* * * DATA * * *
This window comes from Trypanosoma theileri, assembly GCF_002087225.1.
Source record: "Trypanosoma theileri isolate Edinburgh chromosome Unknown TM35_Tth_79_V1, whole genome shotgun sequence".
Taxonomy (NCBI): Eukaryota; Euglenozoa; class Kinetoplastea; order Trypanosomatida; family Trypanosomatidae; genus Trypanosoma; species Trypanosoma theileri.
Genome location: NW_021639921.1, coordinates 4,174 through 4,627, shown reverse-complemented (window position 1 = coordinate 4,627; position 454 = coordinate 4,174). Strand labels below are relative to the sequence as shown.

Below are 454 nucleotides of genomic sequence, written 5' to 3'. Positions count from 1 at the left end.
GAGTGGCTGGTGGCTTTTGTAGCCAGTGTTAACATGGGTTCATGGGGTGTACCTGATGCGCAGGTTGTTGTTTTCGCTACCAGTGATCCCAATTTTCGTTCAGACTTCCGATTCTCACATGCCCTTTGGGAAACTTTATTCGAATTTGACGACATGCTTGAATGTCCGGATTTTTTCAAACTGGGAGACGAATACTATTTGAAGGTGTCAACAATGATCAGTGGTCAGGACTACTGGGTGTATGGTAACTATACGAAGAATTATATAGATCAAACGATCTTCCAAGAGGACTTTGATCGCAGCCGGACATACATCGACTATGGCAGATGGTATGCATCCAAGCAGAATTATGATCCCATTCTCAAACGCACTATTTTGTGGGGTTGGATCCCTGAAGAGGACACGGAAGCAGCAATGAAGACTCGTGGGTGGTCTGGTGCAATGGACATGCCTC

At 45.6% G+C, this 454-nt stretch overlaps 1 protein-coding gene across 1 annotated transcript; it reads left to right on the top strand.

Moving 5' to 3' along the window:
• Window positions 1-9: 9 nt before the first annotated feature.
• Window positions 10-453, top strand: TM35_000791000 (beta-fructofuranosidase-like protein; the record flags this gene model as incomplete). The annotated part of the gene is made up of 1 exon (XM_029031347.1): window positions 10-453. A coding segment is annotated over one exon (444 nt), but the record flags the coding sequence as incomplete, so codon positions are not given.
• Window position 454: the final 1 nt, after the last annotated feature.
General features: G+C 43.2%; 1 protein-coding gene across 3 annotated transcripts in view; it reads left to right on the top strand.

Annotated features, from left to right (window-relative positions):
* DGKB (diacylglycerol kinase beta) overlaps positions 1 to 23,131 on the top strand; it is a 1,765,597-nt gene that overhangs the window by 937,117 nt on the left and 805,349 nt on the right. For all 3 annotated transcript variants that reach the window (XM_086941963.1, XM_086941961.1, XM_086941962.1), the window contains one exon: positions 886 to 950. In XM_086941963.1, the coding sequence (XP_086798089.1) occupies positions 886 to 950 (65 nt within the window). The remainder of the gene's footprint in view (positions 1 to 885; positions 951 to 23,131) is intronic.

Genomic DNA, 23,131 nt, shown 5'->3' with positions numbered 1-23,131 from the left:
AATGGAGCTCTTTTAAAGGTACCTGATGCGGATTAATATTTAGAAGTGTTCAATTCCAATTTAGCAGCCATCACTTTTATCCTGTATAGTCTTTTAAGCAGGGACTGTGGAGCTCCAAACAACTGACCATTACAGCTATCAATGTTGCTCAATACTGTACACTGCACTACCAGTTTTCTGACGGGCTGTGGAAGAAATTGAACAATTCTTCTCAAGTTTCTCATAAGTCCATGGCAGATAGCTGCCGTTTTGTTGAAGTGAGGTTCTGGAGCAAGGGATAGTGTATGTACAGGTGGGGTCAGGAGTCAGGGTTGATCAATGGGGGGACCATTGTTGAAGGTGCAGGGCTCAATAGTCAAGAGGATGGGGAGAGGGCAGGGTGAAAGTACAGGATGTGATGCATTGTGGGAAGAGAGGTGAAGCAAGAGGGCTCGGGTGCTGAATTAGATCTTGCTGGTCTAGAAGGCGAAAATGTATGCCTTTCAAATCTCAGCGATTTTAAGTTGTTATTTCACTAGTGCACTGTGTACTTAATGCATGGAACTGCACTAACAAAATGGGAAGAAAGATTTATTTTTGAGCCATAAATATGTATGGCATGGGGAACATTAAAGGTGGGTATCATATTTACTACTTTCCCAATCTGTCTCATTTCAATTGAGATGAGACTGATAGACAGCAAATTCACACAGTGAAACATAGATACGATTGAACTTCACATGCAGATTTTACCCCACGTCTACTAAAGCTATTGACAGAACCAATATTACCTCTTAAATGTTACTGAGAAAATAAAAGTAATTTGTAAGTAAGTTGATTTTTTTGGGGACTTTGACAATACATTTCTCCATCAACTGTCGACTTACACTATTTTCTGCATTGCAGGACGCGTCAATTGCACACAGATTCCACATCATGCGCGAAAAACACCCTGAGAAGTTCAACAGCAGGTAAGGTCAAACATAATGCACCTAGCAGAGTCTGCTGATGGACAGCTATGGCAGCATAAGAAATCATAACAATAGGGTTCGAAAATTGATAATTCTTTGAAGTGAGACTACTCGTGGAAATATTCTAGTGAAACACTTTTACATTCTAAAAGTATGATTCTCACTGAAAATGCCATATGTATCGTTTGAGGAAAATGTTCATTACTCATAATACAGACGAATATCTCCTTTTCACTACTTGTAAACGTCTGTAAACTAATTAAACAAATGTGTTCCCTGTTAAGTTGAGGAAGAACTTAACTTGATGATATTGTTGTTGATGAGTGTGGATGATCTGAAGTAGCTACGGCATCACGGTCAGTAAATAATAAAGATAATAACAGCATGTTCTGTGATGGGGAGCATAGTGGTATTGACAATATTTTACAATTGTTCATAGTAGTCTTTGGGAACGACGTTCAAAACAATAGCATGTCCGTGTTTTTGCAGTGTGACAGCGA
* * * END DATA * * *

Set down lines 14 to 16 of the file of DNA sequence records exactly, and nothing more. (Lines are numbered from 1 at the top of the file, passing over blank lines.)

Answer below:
* DGKB (diacylglycerol kinase beta) overlaps positions 1 to 23,131 on the top strand; it is a 1,765,597-nt gene that overhangs the window by 937,117 nt on the left and 805,349 nt on the right. For all 3 annotated transcript variants that reach the window (XM_086941963.1, XM_086941961.1, XM_086941962.1), the window contains one exon: positions 886 to 950. In XM_086941963.1, the coding sequence (XP_086798089.1) occupies positions 886 to 950 (65 nt within the window). The remainder of the gene's footprint in view (positions 1 to 885; positions 951 to 23,131) is intronic.

Genomic DNA, 23,131 nt, shown 5'->3' with positions numbered 1-23,131 from the left:
AATGGAGCTCTTTTAAAGGTACCTGATGCGGATTAATATTTAGAAGTGTTCAATTCCAATTTAGCAGCCATCACTTTTATCCTGTATAGTCTTTTAAGCAGGGACTGTGGAGCTCCAAACAACTGACCATTACAGCTATCAATGTTGCTCAATACTGTACACTGCACTACCAGTTTTCTGACGGGCTGTGGAAGAAATTGAACAATTCTTCTCAAGTTTCTCATAAGTCCATGGCAGATAGCTGCCGTTTTGTTGAAGTGAGGTTCTGGAGCAAGGGATAGTGTATGTACAGGTGGGGTCAGGAGTCAGGGTTGATCAATGGGGGGACCATTGTTGAAGGTGCAGGGCTCAATAGTCAAGAGGATGGGGAGAGGGCAGGGTGAAAGTACAGGATGTGATGCATTGTGGGAAGAGAGGTGAAGCAAGAGGGCTCGGGTGCTGAATTAGATCTTGCTGGTCTAGAAGGCGAAAATGTATGCCTTTCAAATCTCAGCGATTTTAAGTTGTTATTTCACTAGTGCACTGTGTACTTAATGCATGGAACTGCACTAACAAAATGGGAAGAAAGATTTATTTTTGAGCCATAAATATGTATGGCATGGGGAACATTAAAGGTGGGTATCATATTTACTACTTTCCCAATCTGTCTCATTTCAATTGAGATGAGACTGATAGACAGCAAATTCACACAGTGAAACATAGATACGATTGAACTTCACATGCAGATTTTACCCCACGTCTACTAAAGCTATTGACAGAACCAATATTACCTCTTAAATGTTACTGAGAAAATAAAAGTAATTTGTAAGTAAGTTGATTTTTTTGGGGACTTTGACAATACATTTCTCCATCAACTGTCGACTTACACTATTTTCTGCATTGCAGGACGCGTCAATTGCACACAGATTCCACATCATGCGCGAAAAACACCCTGAGAAGTTCAACAGCAGGTAAGGTCAAACATAATGCACCTAGCAGAGTCTGCTGATGGACAGCTATGGCAGCATAAGAAATCATAACAATAGGGTTCGAAAATTGATAATTCTTTGAAGTGAGACTACTCGTGGAAATATTCTAGTGAAACACTTTTACATTCTAAAAGTATGATTCTCACTGAAAATGCCATATGTATCGTTTGAGGAAAATGTTCATTACTCATAATACAGACGAATATCTCCTTTTCACTACTTGTAAACGTCTGTAAACTAATTAAACAAATGTGTTCCCTGTTAAGTTGAGGAAGAACTTAACTTGATGATATTGTTGTTGATGAGTGTGGATGATCTGAAGTAGCTACGGCATCACGGTCAGTAAATAATAAAGATAATAACAGCATGTTCTGTGATGGGGAGCATAGTGGTATTGACAATATTTTACAATTGTTCATAGTAGTCTTTGGGAACGACGTTCAAAACAATAGCATGTCCGTGTTTTTGCAGTGTGACAGCGA